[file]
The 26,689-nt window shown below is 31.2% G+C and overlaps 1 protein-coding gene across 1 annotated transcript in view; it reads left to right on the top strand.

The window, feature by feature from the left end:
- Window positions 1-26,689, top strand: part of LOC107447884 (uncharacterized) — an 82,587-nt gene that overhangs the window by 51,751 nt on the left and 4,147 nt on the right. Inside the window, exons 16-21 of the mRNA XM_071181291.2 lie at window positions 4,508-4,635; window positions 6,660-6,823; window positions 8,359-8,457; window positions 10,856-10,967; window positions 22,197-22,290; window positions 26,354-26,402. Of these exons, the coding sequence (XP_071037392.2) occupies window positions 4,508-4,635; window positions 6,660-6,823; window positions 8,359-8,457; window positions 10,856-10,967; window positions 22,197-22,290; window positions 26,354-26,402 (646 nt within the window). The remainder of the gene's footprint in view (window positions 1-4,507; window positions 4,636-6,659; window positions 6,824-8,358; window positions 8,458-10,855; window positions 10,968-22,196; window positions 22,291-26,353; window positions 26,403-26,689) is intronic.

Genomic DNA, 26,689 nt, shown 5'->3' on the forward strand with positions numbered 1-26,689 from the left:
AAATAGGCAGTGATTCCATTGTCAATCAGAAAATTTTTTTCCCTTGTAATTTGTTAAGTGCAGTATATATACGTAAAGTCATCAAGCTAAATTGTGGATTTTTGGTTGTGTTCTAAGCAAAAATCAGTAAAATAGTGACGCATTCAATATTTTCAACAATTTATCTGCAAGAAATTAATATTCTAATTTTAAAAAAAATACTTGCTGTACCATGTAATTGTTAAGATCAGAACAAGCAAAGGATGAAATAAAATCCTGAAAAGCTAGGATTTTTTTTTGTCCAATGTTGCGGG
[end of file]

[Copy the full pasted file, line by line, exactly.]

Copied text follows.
The 26,689-nt window shown below is 31.2% G+C and overlaps 1 protein-coding gene across 1 annotated transcript in view; it reads left to right on the top strand.

The window, feature by feature from the left end:
- Window positions 1-26,689, top strand: part of LOC107447884 (uncharacterized) — an 82,587-nt gene that overhangs the window by 51,751 nt on the left and 4,147 nt on the right. Inside the window, exons 16-21 of the mRNA XM_071181291.2 lie at window positions 4,508-4,635; window positions 6,660-6,823; window positions 8,359-8,457; window positions 10,856-10,967; window positions 22,197-22,290; window positions 26,354-26,402. Of these exons, the coding sequence (XP_071037392.2) occupies window positions 4,508-4,635; window positions 6,660-6,823; window positions 8,359-8,457; window positions 10,856-10,967; window positions 22,197-22,290; window positions 26,354-26,402 (646 nt within the window). The remainder of the gene's footprint in view (window positions 1-4,507; window positions 4,636-6,659; window positions 6,824-8,358; window positions 8,458-10,855; window positions 10,968-22,196; window positions 22,291-26,353; window positions 26,403-26,689) is intronic.

Genomic DNA, 26,689 nt, shown 5'->3' on the forward strand with positions numbered 1-26,689 from the left:
AAATAGGCAGTGATTCCATTGTCAATCAGAAAATTTTTTTCCCTTGTAATTTGTTAAGTGCAGTATATATACGTAAAGTCATCAAGCTAAATTGTGGATTTTTGGTTGTGTTCTAAGCAAAAATCAGTAAAATAGTGACGCATTCAATATTTTCAACAATTTATCTGCAAGAAATTAATATTCTAATTTTAAAAAAAATACTTGCTGTACCATGTAATTGTTAAGATCAGAACAAGCAAAGGATGAAATAAAATCCTGAAAAGCTAGGATTTTTTTTTGTCCAATGTTGCGGG